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'The L Word: Generation Q' is here to break new boundaries in how lesbian, bi, trans, and queer relationships are depicted once again. Here's why.

‘The L Word: Generation Q’: Here’s why you should watch

When The L Word premiered in 2004, it was a very big deal. It was actually a big, groundbreaking, controversial deal. While it wasn’t the first show on television to depict gay relationships, it was the first show to even attempt to realistically portray women in a sexual relationship with other women. 

Even though The L Word wasn’t perfect (we’ll get to that), it changed the way that lesbian relationships were depicted on television. You didn’t need to be a lesbian or a creepy guy only there for the sex scenes to enjoy the show. It had well-rounded characters and deep storylines, and while it had its quite a bit of soap-opera-like drama, so did most shows on television, so it created more normalcy around lesbian relationships.

The reboot of The L Word, Showtime’s The L Word: Generation Q is here to break new boundaries in how lesbian, bi, trans, and queer relationships are depicted once again. The new version is here to take care of some of the issues with the original and to chart new territory in depicting the fluidity of sexuality today.

Generation Q is cleaning up The L Word’s mistakes 

As much love as The L Word received from fans, it also was full of cringe-worthy moments. Those moments felt all the more problematic for a show that was the first real depiction of an entire culture. Generation Q swoops in ready to atone for the mistakes of the past. 

If you’ve heard anything about Generation Q, you know that within the first two minutes both menstrual blood and armpit hair make their first appearance. Generation Q instantly lays the smackdown on glossy sex scenes full of perfection and lets us know a healthy dose of reality is ahead. 

Because just being a lesbian doesn’t make you diverse

The realism of Generation Q that stands in stark contrast to the original can be summed up in one word: diversity. Following a younger generation, the series does a drastically better job of depicting distinctiveness in a number of ways that go beyond armpit hair. 

Viewers will instantly fall in love with Micah (Leo Sheng), a gay trans man living handling dating in L.A. Micah is lovely, charming, and the exact opposite of what The L Word did to their first trans character, Max Sweeney (Daniela Sea). Even more exciting is that Micah isn’t the only loveable trans character on Generation Q. Pierce Williams (Brian Michael Smith), also trans gives even more depth and diversity to the community. 

Where Micah is earnest, Pierce is reserved, where Micah is casual, Pierce is buttoned up. While yes, this should absolutely be a “duh, trans people are as diverse as anyone else” reflection, it’s not one that has been depicted so clearly on television before. 

Sharpening the path worn by The L Word

Generation Q brings back our favorite characters from The L Word and then adds a younger generation, one that looks up to Bette (Jennifer Beals), Alice (Leisha Hailey), and Shane (Kate Moennig) as mentors.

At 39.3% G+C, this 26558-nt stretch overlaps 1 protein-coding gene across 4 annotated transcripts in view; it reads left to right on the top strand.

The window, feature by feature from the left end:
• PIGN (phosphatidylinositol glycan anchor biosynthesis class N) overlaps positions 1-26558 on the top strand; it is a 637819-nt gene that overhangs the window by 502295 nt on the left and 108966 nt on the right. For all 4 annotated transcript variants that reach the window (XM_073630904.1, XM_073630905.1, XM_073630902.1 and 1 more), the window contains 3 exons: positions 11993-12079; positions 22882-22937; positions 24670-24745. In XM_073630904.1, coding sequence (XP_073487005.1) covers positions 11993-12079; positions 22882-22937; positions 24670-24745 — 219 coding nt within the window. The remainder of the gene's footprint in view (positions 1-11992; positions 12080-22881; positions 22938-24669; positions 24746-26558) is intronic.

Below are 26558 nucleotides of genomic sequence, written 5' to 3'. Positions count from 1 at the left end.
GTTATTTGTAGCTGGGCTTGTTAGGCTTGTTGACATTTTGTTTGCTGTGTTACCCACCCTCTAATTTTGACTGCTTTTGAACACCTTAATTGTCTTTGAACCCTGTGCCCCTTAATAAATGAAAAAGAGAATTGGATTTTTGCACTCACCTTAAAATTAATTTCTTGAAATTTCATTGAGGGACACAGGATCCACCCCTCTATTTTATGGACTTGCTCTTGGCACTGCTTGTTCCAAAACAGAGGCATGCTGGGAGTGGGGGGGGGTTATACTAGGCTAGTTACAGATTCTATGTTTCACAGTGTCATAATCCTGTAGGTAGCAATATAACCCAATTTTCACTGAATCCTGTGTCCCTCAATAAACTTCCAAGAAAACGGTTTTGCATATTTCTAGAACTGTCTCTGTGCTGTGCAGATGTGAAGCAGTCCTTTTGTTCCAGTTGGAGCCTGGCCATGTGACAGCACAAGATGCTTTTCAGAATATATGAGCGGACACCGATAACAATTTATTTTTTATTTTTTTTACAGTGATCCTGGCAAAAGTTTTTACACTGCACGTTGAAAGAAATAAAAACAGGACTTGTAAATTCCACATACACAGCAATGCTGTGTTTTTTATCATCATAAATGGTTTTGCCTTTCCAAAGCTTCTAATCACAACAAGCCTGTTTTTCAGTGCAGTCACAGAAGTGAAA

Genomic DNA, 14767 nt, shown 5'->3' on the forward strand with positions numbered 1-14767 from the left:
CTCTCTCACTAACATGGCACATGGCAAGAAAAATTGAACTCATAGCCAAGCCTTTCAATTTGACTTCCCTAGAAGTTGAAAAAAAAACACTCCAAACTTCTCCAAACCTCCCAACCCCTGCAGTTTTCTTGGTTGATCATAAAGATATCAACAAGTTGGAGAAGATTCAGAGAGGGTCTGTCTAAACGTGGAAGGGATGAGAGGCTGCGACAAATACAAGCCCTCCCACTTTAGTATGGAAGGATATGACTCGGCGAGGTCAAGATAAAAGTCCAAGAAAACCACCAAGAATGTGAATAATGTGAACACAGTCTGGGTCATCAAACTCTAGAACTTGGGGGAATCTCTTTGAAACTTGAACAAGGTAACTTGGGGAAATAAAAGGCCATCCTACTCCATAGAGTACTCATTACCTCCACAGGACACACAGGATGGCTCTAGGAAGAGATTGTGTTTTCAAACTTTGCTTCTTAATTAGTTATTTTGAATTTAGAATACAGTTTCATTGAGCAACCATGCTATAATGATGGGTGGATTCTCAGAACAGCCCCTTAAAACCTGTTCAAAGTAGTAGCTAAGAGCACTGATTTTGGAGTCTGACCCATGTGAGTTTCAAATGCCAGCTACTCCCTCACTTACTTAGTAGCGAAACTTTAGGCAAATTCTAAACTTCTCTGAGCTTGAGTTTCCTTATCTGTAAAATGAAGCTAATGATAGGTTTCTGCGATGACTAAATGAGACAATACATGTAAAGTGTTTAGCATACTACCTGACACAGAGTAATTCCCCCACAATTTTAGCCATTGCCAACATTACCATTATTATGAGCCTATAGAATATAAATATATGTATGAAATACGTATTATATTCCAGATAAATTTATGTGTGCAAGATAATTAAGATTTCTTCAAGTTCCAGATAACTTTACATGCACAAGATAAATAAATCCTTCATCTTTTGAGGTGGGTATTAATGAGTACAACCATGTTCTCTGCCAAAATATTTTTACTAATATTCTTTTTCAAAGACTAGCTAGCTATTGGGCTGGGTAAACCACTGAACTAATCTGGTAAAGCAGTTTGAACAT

Micah’s roommates, Sophie (Rosanny Zayas) and Dani (Arienne Mandi) each bring a modern reflection on an original cast member. Sophie is a producer on Alice’s show whose enthusiasm reflects Alice’s guidance. While Dani, Sophie’s longtime girlfriend, is a tenacious businesswoman who finds herself pulled into Bette’s more progressive trajectory. Finley (Jacqueline Toboni), is fumbling and charming and jumps at the opportunity to squat at Shane’s mansion.

Each member of Generation Q brings new diversity and depth that rounds out the newer cast with an important representation for the new generation. 

Generation Q is diverse and important, but is it good?

It is so tempting for a show known to be groundbreaking to hop up on its high horse to show viewers how influential it can be. That is not the case with Generation Q. The L Word got some flak for being too soap-opera-like at times, but that is also what made it inherently watchable. Generation Q is still full of dramatic elements that have us tuning in for more.

Generation Q approaches LGBTQ+ life with sexy, fun, twisty drama the same way any ensemble dramedy would. That may be a luxury of 2019. There are fewer stereotypes to break and more stories to be told. The storylines of Generation Q are already more compelling than the original. 

While the younger generation highlights the missteps of The L Word, they are still finding their chemistry. The storylines that are drawing us in still belong to Bette’s political campaign and Alice’s new girlfriend, but there is real potential as the characters begin to find their way.

Micah is played with a vulnerability that makes us want to protect his sweet, sweetheart, while Finley is instantly magnetic, possibly the most engaging character of the new cast so far. Dani and Sophie are differentiating themselves outside of their relationship, and currently are providing the stabilizing bridge between the old and new cast. 

While it’s not 100% there yet, we can see the characters growing into the connection that we felt instantly when their predecessors appeared. In the meantime, we are happily enthralled with the start of a very promising Generation Q.

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